Even in nominally breath-hold scans, phase-encode ghosting artefacts of the bright superficial tissues (especially fat) are often problematic, and furthermore might sometimes be relatively constant over the cardiac cycle (depending on a few factors not to go into here), and so the impact of artefacts on chest wall phase might get past the temporal variance test of the interpolation-based correction method (which aims to exclude flow ghosting as described in Methods). It is uncertain whether this corrupting effect is usually small (because the subtracted reference and velocity-encoded scans are normally almost simultaneous in terms of the respiratory motion) compared to the true pixel brightness at the wall, and is of some possible concern (as are other variations ) because the background offset we seek to correct is also often small.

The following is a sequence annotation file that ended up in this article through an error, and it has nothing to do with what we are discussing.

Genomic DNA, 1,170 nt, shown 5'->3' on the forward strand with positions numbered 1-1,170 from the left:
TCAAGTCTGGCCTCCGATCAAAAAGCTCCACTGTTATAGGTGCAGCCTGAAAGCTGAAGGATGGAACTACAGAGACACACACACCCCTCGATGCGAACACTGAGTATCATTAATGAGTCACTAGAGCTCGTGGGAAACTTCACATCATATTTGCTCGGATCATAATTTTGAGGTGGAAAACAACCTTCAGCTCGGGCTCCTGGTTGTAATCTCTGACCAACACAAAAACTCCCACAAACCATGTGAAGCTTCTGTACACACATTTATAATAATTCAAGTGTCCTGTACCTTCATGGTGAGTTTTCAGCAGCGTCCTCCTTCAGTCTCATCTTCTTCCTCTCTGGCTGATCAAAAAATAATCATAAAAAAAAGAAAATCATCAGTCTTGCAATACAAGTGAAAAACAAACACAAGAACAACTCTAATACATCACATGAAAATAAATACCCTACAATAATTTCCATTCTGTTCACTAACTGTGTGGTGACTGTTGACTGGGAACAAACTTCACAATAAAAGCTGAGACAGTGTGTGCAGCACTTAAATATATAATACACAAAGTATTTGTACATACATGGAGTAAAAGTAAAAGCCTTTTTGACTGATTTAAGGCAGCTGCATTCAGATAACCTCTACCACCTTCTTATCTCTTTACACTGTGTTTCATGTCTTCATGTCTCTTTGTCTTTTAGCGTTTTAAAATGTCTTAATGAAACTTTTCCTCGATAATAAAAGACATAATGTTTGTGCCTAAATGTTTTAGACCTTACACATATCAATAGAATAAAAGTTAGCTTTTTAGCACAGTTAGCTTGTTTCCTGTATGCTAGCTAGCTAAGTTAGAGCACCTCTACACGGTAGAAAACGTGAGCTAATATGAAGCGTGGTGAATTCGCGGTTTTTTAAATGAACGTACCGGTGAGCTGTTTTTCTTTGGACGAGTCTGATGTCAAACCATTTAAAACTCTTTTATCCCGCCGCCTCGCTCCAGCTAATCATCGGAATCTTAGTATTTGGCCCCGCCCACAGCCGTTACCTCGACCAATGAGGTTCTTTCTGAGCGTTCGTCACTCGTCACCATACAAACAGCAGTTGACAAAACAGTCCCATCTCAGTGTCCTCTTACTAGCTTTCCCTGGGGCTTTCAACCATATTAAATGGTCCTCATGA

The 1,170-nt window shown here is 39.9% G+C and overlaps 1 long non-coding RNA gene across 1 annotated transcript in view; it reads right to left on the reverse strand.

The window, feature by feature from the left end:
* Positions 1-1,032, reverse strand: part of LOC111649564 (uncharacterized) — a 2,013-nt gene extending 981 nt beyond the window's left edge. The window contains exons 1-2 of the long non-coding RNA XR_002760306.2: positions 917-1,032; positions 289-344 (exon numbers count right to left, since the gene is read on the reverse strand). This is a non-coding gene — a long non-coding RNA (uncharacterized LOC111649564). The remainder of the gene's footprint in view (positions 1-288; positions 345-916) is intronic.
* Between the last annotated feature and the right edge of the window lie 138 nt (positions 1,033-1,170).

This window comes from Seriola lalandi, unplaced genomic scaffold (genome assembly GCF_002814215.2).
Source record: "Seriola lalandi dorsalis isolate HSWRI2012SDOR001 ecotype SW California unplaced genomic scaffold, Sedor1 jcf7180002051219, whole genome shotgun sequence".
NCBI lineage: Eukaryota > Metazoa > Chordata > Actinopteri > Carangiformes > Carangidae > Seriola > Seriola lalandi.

Finally, the subset of Qp/Qs studies was acquired at many different centres where the placement of the aortic plane might have varied relative to the coronary ostia, that can require a few % correction in the ‘normal’ Qp/Qs value.
In future CMR systems, field camera measurements of real-time effective gradient fields might enable better compensation of phase offsets [9, 26], but this potential advance faces significant challenges including the distribution of field camera probes external to the thorax and the insufficient SNR without averaging for enough accuracy to support typical background phase errors. Using non real-time separate calibration measurement for this compensation would only work when the temporal stability of the systems is good enough, so it could be included in regular CMR maintenance measurements.